With the extreme cold weather we have been having in Toronto I thought it would be helpful to share this DIY project by Animal Equity that helps outdoor cats. How to Make a low cost Heated Water Bowl is a great instructional video especially for anyone who manages a feral cat colony, has to deal with cold weather and the problem of freezing water. Along with food, the video highlights the importance of providing outdoor cats with fresh water even in the winter months.

Materials needed

  • DuroFoam insulation (38mm)
  • Plastic container with lid
  • Plastic water bowl
  • Hot water bottle
  • Gorilla or duct tape
  • Knife
  • Scissors
  • Marker
  • Ruler
  • Pen and paper

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Your guide to mindful animal welfare in the Greater Toronto Area. We are committed to cultivating peaceful co-existence with our animal companions and neighbours.”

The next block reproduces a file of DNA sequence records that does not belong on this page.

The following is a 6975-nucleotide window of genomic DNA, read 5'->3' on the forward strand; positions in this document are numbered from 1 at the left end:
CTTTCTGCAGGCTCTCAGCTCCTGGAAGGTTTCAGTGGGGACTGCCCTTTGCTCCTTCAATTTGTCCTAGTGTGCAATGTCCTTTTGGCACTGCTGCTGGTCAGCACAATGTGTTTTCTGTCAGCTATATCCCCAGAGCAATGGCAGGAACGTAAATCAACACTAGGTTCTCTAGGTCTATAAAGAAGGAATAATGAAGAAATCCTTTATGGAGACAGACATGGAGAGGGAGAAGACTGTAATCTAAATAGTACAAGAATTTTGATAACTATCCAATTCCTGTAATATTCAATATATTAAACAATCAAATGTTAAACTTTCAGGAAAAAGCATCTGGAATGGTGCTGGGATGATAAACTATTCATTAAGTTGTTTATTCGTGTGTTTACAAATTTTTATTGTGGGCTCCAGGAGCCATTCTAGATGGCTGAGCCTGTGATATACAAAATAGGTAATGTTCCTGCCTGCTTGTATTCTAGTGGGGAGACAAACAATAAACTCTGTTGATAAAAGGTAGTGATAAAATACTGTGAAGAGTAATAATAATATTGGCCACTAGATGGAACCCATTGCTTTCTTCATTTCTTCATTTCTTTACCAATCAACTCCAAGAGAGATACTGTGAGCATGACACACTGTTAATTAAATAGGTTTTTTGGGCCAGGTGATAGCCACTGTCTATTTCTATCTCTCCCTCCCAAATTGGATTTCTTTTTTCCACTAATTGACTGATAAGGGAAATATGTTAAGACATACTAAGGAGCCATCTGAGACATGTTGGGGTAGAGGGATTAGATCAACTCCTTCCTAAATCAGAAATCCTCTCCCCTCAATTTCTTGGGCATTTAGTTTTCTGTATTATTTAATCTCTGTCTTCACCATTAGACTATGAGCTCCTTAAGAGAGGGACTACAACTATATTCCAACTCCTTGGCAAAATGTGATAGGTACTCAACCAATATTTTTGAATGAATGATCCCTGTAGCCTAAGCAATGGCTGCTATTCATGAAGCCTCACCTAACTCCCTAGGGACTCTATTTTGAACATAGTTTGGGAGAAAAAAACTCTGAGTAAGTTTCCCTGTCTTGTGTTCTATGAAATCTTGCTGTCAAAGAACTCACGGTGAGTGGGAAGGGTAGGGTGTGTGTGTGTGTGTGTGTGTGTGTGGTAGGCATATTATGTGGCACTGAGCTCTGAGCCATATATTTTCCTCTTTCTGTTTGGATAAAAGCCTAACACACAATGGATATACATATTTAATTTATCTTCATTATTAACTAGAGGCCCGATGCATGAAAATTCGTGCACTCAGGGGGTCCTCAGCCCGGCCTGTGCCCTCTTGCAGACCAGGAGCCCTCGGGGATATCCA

Animal Equity has articles, a directory for animal related services in Toronto and online courses so be sure to visit their site to find out more on how to help homeless cats in your own community.

One Man’s Crusade to Help Feral Cats

Helder Da Silva of Toronto found and rescued a frozen kitten four years ago at his place of work, the compassionate act would become instrumental in changing his life and the lives of many homeless cats.

Da Silva who has six cats of his own has racked up over 140,000 km on his car over the past four years traveling to cat colonies everyday across the city providing about 35 homeless cats with donated food and water he told the Toronto Star.

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Helder Da Silva feeds cats daily at four locations in the around the city – Source Sadiya Ansari Toronto Star

“I’ve lost a lot of respect for the human race because this is all done by people — careless, ignorant, uneducated. It shouldn’t be happening,” said Da Silva.